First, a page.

Trump Presses Pause on Embassy Move to Jerusalem

In this May 23, 2017 file photo, President Donald Trump arrives to speak at the Israel Museum in Jerusalem. A senior Israeli official is expressing disappointment over Trump’s decision against relocating the embassy to Jerusalem and is accusing the U.S. of caving in to Arab pressure. (AP Photo/Evan Vucci)

WASHINGTON (CN) – President Trump pressed pause Thursday on his campaign promise to move the American embassy in Israel to Jerusalem by signing a six-month waiver that will keep it in Tel Aviv for now.

A statement from the White House indicates that the president doesn’t want to ruffle Palestinian feathers over the political status of Jerusalem ahead of efforts to restart peace negotiations.

“President Trump made this decision to maximize the chances of successfully negotiating a deal between Israel and the Palestinians, fulfilling his solemn obligation to defend America’s national security interests,” the statement said.

Although the embassy will remain in Tel Aviv for the time being, the White House statement made clear that moving the embassy is not a matter of if, but when.

“No one should consider this step to be in any way a retreat from the President’s strong support for Israel and for the United States-Israel alliance,” the statement said.

Israeli Prime Minister expressed disappointment with the decision, according to reports. The lack of foreign embassies in Jerusalem, Netanyahu said in a statement shortly after President Trump signed the waiver, makes peace a more distant prospect because it feeds Palestinian delusions that no connection exists between the Jews and Israel to Jerusalem, the Jerusalem Post reported.

Still, Netanyahu said, “Israel appreciates the friendly words of President Trump and his commitment to move the embassy to Jerusalem at a later date.”

During the Clinton administration, Congress passed the Jerusalem Embassy Act in 1995, as the Oslo peace process was heating up, which required the U.S. to move its embassy to Jerusalem. To get around that law, each U.S. president since then has signed a waiver every six months to keep the embassy in Tel Aviv.

Although Israelis aren’t particularly invested in seeing the U.S. embassy moved to Jerusalem, the Israeli government and right-leaning American Jewish leaders have long supported the move. However, it could send a strong signal to Palestinians that the U.S. will favor Israel if the Trump administration manages to resuscitate the peace process.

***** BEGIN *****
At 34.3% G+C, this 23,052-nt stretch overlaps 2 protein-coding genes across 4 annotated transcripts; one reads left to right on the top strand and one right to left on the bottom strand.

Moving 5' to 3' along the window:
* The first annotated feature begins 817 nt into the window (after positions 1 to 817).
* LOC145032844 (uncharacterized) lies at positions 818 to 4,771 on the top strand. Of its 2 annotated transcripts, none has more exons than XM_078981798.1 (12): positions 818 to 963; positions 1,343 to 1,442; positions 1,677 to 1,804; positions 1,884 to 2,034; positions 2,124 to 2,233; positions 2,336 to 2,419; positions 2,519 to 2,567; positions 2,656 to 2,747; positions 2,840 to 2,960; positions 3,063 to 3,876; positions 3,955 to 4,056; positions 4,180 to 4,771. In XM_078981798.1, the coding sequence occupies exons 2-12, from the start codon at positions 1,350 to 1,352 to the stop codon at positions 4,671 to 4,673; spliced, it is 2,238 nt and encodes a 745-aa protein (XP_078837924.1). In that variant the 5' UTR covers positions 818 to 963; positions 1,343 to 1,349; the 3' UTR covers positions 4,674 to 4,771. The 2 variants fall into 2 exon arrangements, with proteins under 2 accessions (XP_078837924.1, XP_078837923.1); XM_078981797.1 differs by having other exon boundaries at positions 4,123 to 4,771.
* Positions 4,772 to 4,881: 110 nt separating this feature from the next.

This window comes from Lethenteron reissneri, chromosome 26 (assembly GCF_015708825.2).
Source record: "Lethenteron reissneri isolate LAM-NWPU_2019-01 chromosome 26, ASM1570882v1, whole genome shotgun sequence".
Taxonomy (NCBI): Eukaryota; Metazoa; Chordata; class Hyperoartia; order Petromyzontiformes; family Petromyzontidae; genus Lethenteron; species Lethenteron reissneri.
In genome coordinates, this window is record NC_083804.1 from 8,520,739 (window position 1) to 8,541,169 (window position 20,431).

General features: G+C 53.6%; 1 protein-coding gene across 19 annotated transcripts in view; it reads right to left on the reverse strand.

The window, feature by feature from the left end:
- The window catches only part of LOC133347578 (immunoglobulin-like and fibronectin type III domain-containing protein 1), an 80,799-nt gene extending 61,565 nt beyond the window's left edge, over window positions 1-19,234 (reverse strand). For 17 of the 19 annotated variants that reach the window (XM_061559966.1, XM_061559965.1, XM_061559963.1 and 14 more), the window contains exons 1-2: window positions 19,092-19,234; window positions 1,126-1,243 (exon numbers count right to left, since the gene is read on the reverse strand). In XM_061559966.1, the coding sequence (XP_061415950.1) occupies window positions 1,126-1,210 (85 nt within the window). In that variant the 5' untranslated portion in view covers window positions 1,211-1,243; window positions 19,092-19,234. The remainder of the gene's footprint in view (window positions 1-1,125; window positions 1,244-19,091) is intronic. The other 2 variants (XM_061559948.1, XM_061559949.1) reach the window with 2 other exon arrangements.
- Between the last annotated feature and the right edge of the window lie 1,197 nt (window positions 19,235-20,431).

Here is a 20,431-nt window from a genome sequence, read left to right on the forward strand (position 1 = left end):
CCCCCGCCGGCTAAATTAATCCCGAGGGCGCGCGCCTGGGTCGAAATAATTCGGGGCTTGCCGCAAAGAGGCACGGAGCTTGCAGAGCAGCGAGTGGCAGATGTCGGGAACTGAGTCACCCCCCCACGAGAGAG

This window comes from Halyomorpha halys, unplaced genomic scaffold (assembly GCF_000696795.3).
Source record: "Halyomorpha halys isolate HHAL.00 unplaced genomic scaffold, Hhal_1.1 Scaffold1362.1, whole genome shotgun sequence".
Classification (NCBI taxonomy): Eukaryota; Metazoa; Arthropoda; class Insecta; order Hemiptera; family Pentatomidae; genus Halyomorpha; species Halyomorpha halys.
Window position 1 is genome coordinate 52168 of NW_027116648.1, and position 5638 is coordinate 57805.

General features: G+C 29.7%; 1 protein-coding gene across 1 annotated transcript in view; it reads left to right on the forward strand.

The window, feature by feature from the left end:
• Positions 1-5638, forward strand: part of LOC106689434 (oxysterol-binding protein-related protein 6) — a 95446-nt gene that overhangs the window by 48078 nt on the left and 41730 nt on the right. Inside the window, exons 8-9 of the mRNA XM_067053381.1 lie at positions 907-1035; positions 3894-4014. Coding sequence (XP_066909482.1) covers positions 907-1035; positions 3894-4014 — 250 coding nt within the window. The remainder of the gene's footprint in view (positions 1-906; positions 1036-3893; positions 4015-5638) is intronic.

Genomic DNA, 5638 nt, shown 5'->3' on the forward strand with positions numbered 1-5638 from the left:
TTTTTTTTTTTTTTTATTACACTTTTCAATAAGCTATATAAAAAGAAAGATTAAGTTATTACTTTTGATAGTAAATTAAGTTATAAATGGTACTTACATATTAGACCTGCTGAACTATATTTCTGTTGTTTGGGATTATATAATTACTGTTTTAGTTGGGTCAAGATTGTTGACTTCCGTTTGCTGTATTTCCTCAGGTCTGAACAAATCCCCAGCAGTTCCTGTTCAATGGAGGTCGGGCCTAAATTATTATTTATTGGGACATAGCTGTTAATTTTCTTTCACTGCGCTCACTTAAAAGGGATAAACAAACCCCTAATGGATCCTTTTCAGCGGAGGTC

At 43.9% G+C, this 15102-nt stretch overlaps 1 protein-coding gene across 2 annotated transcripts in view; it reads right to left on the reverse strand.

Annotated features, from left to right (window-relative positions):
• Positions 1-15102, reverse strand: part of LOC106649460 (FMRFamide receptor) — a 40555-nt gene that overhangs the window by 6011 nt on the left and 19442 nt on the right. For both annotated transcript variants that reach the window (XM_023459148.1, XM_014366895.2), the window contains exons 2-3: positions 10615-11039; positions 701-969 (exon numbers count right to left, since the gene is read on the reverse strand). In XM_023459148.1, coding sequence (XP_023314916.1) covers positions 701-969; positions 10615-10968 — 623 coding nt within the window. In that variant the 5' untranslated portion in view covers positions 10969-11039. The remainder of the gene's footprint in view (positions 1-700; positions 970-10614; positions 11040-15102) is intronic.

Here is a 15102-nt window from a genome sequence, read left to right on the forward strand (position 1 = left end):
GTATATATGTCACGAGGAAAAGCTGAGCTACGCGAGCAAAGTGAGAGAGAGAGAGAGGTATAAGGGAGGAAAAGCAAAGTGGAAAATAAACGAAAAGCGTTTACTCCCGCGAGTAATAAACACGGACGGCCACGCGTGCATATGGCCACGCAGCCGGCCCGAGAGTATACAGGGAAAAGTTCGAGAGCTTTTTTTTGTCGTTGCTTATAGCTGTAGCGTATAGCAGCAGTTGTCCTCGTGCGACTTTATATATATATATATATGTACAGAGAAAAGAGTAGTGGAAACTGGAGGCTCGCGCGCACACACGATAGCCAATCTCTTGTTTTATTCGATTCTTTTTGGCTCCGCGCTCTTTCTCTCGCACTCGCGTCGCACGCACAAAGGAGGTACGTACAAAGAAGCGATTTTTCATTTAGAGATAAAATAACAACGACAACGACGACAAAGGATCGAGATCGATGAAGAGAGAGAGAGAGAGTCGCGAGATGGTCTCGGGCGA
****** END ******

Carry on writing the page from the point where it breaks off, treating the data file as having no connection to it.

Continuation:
The liberal, pro-Israel lobby group J-Street noted that point as it welcomed the news, even as it expressed hope that Jerusalem will someday be recognized as Israel’s capital.

“Since the disposition of Jerusalem is a final status issue that must be decided by the parties themselves, moving the embassy could cause significant harm to US credibility as a mediator in efforts to move toward a two-state peace agreement,” the J-Street statement said.

“We are glad that the administration has heeded the advice of veteran officials in the diplomatic and security communities, and decided to maintain the prudent policy of its predecessors on this issue,” the statement continued.

While Israelis see Jerusalem as central to Judaism and the “eternal” capital of the Jewish people, Palestinians also want the predominantly Arab eastern part of the city to be the capital of any future Palestinian state.

That part of the city houses what Israelis call the Temple Mount and what Palestinians refer to as Haram al-Sharif. For Jews, it marks the holiest site in Judaism where the first and second Jewish temples were erected.

According to Jewish prophecy, a the third temple will someday be built there.

Palestinians and Muslims, however revere it for Al-Aqsa mosque and the Dome of the Rock, Islam’s third holiest site behind Mecca and Medina in Saudi Arabia.

Whether you call it the Temple Mount or Haram al-Sharif, it has been a flashpoint for violent clashes through the years following Israel’s annexation of East Jerusalem after it captured the city, along with the West Bank and Gaza Strip, during the 1967 war.

In its statement, J-Street recognized the inherent volatility of tinkering with the city’s status.

“Even seemingly minor changes to Jerusalem’s status quo in fact or law have historically carried the risk of sparking potential violence,” it said.

Jerusalem is considered one of the most complicated issues to resolve in a conflict that has spanned nearly a century. The majority of UN member states do not recognize Israel’s annexation of east Jerusalem, and locate their embassies in and near Tel Aviv because of that.

According to international consensus, the city should be the shared capital of independent Israeli and Palestinian states, and successive U.S. administrations have said that the final status of Jerusalem should be decided through peace talks.

Russia is currently the only country that recognizes West Jerusalem as the capital of Israel, but no country has placed its embassy there.

While campaigning, Trump had promised to move the embassy and said on his first day in office that it would show unwavering U.S. support for Israel.

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